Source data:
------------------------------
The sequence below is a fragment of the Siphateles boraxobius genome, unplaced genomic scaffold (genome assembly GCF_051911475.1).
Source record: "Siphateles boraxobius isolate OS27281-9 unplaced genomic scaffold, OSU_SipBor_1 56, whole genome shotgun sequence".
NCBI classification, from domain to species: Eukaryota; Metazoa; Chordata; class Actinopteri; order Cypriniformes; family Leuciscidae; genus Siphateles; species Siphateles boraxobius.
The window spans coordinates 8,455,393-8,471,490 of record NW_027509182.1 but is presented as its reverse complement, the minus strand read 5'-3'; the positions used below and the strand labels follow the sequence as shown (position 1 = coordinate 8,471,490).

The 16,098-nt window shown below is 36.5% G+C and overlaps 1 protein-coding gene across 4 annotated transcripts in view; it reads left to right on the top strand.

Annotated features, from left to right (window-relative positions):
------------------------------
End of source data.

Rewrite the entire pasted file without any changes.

The sequence below is a fragment of the Siphateles boraxobius genome, unplaced genomic scaffold (genome assembly GCF_051911475.1).
Source record: "Siphateles boraxobius isolate OS27281-9 unplaced genomic scaffold, OSU_SipBor_1 56, whole genome shotgun sequence".
NCBI classification, from domain to species: Eukaryota; Metazoa; Chordata; class Actinopteri; order Cypriniformes; family Leuciscidae; genus Siphateles; species Siphateles boraxobius.
The window spans coordinates 8,455,393-8,471,490 of record NW_027509182.1 but is presented as its reverse complement, the minus strand read 5'-3'; the positions used below and the strand labels follow the sequence as shown (position 1 = coordinate 8,471,490).

The 16,098-nt window shown below is 36.5% G+C and overlaps 1 protein-coding gene across 4 annotated transcripts in view; it reads left to right on the top strand.

Annotated features, from left to right (window-relative positions):